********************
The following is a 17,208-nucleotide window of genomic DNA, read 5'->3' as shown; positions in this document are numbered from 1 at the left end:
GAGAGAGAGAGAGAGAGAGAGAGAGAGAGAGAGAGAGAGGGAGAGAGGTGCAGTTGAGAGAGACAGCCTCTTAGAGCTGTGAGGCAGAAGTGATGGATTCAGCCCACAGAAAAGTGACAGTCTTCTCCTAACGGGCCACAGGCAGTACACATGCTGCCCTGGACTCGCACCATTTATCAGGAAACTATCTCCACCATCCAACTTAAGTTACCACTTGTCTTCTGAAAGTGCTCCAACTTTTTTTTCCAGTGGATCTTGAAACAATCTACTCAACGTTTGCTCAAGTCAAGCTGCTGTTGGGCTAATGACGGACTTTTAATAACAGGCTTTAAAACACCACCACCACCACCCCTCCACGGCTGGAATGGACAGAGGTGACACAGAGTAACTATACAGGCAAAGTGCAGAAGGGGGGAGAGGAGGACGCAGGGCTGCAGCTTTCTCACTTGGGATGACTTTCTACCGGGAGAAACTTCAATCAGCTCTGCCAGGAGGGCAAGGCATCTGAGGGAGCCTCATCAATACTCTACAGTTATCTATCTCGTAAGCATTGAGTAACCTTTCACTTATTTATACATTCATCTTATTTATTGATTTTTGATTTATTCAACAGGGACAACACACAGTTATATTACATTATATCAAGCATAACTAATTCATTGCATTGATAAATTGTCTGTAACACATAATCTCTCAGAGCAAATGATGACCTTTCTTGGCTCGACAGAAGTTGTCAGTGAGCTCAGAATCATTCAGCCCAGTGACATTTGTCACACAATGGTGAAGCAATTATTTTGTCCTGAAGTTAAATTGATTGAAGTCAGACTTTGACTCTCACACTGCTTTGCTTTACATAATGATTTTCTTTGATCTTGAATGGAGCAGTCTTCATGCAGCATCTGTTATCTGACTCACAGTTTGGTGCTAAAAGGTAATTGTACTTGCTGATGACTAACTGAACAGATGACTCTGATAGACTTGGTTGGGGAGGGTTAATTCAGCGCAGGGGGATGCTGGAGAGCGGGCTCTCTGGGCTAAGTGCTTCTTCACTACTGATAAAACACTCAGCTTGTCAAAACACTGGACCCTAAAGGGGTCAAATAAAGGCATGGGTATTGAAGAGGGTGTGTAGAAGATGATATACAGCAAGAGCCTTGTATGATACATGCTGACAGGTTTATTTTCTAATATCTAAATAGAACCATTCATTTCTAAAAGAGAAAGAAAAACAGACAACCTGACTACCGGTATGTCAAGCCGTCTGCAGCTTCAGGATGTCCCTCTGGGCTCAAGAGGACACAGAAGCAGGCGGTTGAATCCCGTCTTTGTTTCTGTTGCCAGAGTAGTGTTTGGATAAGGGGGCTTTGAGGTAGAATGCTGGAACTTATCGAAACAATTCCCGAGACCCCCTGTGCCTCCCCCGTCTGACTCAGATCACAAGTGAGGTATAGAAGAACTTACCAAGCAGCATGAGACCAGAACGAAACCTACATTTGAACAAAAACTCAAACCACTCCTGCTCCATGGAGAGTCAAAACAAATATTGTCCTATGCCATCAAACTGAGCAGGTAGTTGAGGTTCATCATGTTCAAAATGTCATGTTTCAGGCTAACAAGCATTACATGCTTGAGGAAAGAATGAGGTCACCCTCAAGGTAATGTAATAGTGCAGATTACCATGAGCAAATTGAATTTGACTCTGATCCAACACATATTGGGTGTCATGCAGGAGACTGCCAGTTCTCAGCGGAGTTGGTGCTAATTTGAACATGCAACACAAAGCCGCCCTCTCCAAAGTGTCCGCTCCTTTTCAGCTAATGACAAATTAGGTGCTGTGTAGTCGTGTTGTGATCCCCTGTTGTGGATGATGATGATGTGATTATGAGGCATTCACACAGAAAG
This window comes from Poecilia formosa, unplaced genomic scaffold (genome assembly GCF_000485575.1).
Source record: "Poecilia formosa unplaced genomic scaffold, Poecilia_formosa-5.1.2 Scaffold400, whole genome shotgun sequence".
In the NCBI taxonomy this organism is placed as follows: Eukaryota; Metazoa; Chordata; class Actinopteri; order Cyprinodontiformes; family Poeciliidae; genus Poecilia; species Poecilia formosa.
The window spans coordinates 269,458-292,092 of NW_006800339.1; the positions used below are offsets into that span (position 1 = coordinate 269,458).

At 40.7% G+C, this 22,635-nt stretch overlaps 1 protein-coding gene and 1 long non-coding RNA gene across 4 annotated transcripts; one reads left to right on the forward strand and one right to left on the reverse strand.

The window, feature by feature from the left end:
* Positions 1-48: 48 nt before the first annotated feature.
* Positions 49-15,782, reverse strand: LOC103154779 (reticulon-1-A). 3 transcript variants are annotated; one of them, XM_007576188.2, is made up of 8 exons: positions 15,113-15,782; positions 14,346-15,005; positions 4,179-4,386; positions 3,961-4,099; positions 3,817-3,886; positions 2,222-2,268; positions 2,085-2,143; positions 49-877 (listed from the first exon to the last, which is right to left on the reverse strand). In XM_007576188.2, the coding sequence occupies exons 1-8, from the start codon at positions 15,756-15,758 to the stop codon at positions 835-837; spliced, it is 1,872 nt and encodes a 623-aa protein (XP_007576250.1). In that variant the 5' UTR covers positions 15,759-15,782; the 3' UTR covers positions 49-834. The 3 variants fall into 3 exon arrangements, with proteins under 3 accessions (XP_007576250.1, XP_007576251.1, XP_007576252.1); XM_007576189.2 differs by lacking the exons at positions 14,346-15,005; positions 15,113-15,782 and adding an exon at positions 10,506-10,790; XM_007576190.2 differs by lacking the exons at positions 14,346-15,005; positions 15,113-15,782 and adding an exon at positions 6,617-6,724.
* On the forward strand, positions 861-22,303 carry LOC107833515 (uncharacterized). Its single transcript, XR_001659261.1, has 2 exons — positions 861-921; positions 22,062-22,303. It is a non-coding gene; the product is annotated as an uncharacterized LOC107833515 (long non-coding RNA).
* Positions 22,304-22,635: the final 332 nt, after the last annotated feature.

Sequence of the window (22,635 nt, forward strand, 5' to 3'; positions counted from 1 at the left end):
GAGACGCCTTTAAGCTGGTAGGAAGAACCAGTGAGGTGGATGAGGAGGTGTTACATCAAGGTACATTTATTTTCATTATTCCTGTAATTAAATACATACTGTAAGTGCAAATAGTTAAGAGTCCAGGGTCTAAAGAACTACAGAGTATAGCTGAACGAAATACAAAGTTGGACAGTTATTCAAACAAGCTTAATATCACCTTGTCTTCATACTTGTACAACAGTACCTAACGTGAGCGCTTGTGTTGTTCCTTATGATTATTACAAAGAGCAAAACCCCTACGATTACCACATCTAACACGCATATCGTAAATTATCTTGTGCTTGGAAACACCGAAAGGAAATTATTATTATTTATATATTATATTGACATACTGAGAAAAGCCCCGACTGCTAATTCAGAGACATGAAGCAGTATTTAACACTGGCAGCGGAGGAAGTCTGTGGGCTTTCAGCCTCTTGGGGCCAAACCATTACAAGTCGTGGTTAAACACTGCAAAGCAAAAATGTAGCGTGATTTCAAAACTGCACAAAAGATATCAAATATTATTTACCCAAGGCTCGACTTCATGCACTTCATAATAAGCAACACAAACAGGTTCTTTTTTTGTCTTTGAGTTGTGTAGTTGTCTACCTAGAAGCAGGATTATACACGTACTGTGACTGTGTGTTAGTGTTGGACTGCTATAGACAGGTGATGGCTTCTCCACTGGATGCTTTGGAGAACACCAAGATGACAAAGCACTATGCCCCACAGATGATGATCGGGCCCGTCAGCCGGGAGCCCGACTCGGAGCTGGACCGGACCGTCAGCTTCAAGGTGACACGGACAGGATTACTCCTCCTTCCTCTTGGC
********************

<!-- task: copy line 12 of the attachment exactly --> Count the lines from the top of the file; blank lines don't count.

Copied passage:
* Positions 22,304-22,635: the final 332 nt, after the last annotated feature.